6. Cantu, R. C. (2009). When to disqualify an athlete after a concussion. Current Sports Medicine Reports, 8(1), 6–7.PubMedGoogle Scholar
  7. Cantu, R. C. (2003). Recurrent athletic head injury risks and when to retire. Clinics in Sports Medicine, 22(3), 593–603.PubMedCrossRefGoogle Scholar
  8. Christensen, J., Pedersen, M. G., Pederen, C. B., et al. (2009). Long-term risk of epilepsy after traumatic brain injury in children and young adults: a population-based cohort study. The Lancet, 373, 1105–1110.CrossRefGoogle Scholar
  9. Cifu, D. X., Cohen, S. I., Lew, H. L., et al. (2010). The history and evolution of traumatic brain injury rehabilitation in military service members and veterans. American Journal of Physical Medicine and Rehabilitation, 89, 688–694.PubMedCrossRefGoogle Scholar
  10. Ferguson, P. L., Smith, G. M., Wannamake, B. B., et al. (2009). A population-based study of the risk of epilepsy after hospitalization for traumatic brain injury. Epilepsia, 51, 891–898.PubMedGoogle Scholar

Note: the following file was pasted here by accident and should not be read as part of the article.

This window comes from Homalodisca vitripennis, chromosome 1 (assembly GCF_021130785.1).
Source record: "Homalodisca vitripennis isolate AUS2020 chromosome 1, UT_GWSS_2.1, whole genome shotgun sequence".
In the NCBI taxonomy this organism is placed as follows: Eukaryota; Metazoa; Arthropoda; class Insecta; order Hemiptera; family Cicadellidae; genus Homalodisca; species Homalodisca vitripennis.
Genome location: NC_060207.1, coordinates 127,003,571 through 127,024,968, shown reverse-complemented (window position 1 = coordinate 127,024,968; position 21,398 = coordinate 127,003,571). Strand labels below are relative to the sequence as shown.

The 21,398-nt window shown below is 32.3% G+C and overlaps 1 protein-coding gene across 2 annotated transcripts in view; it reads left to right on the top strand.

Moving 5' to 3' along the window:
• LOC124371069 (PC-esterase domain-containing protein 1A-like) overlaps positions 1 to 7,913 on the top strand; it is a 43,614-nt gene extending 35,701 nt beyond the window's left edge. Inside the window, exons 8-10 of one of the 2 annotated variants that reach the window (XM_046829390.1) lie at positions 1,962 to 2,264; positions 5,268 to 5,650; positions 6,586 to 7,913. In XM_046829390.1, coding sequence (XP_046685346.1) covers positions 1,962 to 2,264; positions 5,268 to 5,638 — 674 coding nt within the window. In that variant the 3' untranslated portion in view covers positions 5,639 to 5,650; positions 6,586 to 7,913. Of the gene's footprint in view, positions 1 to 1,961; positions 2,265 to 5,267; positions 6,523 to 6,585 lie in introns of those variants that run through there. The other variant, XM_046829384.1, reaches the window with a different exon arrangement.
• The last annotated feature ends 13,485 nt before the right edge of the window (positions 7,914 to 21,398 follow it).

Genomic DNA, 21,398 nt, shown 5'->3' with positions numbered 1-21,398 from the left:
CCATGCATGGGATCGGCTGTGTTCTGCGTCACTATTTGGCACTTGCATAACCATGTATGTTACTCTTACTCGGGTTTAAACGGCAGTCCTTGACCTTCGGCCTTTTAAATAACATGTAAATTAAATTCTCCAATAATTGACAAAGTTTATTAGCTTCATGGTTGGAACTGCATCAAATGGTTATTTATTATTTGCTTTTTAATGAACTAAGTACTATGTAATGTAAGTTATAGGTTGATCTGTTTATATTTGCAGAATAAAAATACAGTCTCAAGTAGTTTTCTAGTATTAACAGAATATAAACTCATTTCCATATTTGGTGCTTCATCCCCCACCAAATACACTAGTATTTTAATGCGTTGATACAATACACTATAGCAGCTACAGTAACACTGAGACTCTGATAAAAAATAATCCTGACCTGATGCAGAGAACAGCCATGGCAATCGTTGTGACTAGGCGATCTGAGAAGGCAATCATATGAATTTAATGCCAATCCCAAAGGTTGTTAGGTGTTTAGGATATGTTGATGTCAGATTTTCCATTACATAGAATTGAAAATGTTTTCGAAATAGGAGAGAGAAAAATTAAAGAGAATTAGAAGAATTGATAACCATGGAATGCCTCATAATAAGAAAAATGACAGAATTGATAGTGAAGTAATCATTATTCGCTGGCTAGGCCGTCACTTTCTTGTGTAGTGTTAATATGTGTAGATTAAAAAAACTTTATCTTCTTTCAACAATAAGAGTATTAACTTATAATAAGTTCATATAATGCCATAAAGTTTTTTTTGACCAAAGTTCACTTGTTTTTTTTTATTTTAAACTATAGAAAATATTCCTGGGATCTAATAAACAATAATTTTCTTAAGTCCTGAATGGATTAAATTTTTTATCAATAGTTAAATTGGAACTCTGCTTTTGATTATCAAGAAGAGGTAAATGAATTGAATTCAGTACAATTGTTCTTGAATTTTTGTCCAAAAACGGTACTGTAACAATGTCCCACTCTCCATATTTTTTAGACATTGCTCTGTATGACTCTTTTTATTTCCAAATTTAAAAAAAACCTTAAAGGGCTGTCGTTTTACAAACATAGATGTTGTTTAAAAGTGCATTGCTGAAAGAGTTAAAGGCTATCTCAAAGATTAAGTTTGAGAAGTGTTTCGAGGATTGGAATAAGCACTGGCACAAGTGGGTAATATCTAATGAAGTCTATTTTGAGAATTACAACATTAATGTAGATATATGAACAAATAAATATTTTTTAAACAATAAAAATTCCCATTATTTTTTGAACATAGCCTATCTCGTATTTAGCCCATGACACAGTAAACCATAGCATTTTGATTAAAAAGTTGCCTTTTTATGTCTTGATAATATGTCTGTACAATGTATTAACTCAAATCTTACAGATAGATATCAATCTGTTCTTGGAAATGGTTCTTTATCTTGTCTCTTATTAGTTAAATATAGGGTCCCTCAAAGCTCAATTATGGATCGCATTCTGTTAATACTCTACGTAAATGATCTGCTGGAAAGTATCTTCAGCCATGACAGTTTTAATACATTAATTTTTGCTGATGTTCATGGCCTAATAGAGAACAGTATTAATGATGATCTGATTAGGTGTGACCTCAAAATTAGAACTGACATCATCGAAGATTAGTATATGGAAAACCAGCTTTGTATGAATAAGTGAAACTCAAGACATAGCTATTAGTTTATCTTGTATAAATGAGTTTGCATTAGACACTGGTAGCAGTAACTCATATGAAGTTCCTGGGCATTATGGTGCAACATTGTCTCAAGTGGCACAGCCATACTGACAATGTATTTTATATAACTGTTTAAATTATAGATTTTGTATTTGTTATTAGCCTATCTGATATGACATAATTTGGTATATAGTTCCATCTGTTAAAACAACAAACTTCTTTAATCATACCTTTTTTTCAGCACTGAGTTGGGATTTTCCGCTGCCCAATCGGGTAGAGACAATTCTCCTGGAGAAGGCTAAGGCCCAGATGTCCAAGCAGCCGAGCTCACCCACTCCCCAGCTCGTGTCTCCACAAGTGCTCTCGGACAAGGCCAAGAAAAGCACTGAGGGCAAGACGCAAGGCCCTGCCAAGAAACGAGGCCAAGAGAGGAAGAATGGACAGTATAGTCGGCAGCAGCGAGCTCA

11. Gagnon, I., Galli, C., Friedman, D., et al. (2009). Active rehabilitation for children who are slow to recover following sport-related concussion. Brain Injury, 23, 956–964.PubMedCrossRefGoogle Scholar
  12. Gordon, K. E., & Apolipoprotein, E. (2010). Apolipoprotein E genotyping and concussion: time to fish or cut bait. Clinical Journal of Sport Medicine, 20, 405–6.PubMedCrossRefGoogle Scholar
  13. Guskiewicz, K., McCrea, M., Marshall, S., et al. (2003). Cumulative effects associated with recurrent concussion in collegiate football players. JAMA, 290, 2549–2555.PubMedCrossRefGoogle Scholar
  14. Halstead, M. E., Walter, K. D., et al. (2010). Clinical report – sport-related concussion in children and adolescents. Pediatrics, 126, 597–615.PubMedCrossRefGoogle Scholar
  15. Jordan, B. D., Relkin, N. R., Ravdin, L. D., et al. (1997). Apolipoprotein E epsilon 4 associated with chronic traumatic brain injury in boxing. JAMA, 278(2), 136–140.PubMedCrossRefGoogle Scholar
  16. Kim, J., Basak, J. M., & Holtzman, D. M. (2009). The role of apolipoprotein E in Alzheimer’s disease. Neuron, 63, 287–303.PubMedCrossRefGoogle Scholar